Huffington Post—May 12, 2010
Lesser or small toe pain does not translate into lesser pain and disability. A colleague of mine at Yale once told me that the velocity of a toe hitting a stationary piece of furniture or the bed post is between 60-80 mph. That says it all about the so called simple toe injury.
This often results in the development of the dreaded "sausage" toe that stays swollen for months, years, even a lifetime. You can imagine what it does to a person's fashion choices. The perpetually swollen toe is often uncomfortable in dress shoes, Manolos, Jimmy Choos, walking shoes and athletic sneakers.
Patients also relate that they and their coworkers find it hard to believe that a little fractured toe can cause all this discomfort and chaos.
So why are so many people reluctant to treat a lesser toe fracture as they would any other fracture in the foot or elsewhere?
It is first and foremost important to get a foot x-ray to check for the extent, severity, and location of the lesser toe fracture. It is also advisable to perform an ultrasound examination of the forefoot to check for soft tissue, tendon, and ligament injury.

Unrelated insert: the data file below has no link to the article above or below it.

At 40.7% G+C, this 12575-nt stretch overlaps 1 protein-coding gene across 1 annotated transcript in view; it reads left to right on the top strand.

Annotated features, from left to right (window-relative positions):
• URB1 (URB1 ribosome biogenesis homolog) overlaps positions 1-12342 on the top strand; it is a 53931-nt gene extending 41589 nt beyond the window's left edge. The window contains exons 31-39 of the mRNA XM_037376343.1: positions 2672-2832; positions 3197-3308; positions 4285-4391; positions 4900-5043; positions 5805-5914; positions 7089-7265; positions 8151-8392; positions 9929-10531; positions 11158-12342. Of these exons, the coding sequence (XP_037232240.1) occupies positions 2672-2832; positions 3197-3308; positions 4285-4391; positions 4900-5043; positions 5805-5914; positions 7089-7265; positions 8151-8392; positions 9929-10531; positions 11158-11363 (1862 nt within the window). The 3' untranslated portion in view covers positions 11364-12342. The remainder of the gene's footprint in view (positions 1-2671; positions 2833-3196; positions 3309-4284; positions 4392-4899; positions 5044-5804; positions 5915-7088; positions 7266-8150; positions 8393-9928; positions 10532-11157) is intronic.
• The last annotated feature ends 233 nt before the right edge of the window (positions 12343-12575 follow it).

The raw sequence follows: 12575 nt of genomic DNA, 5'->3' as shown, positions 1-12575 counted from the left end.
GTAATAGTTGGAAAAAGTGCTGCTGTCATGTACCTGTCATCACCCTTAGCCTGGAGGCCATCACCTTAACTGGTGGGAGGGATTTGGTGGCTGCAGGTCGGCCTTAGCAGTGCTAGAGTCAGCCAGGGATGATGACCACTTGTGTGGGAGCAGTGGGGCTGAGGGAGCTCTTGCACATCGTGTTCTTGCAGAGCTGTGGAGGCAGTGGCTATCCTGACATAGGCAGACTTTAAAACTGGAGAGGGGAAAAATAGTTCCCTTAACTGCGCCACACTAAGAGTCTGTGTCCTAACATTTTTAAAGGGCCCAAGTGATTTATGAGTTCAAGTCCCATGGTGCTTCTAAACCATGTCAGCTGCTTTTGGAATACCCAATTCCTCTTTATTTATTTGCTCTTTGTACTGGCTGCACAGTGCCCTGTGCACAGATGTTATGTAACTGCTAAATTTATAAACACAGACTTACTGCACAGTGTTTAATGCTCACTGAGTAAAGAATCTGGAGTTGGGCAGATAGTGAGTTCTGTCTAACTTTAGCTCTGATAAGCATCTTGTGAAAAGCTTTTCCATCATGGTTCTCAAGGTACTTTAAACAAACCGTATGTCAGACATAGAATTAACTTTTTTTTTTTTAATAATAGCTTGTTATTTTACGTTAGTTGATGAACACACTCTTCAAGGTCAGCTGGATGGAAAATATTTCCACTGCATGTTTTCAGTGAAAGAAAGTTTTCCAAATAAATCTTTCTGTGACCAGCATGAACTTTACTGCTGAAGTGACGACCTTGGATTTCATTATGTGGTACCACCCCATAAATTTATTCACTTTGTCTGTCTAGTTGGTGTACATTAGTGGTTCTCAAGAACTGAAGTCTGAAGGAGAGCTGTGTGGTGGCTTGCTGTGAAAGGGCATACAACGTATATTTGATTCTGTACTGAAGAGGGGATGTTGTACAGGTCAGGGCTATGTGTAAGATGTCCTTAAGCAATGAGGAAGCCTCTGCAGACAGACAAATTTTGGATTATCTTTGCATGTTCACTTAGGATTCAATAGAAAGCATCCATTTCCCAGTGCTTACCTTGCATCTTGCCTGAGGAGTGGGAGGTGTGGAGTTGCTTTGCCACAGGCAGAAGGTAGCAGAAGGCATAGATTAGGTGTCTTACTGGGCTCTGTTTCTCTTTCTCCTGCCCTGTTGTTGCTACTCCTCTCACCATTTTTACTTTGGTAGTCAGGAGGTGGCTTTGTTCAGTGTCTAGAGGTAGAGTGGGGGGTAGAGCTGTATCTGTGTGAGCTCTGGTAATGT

The foot and toe should be immobilized depending on the location and severity of the lesser toe fracture, swelling and of course, pain. In addition, buddy splinting the injured toe to the adjacent toe will provide additional immobilization and stability. Ice applied to the injured toe is also a good idea and is recommended to reduce the swelling in the injured toe and immediate surrounding areas.
Patients who do nothing are usually miserable, in pain and limping. They are at greater risk for developing the sausage toe. Furthermore, not treating the lesser toe fracture can often lead to traumatic arthritis later on.
So the best advice is to not ignore a lesser toe injury. Go to a foot specialist or trauma specialist to have the injury evaluated and treated aggressively. The longer you wait to treat and immobilize the toe and foot the greater the likelihood of developing a permanent swelling of the toe. Get in to see the doctor to avoid the sausage toe problem and remember there is a lot you should do when you injure your small toes.
Rock Positano, DPM, MSc, MPH, is the director of the Non-surgical Foot and Ankle Center at Hospital for Special Surgery in New York.
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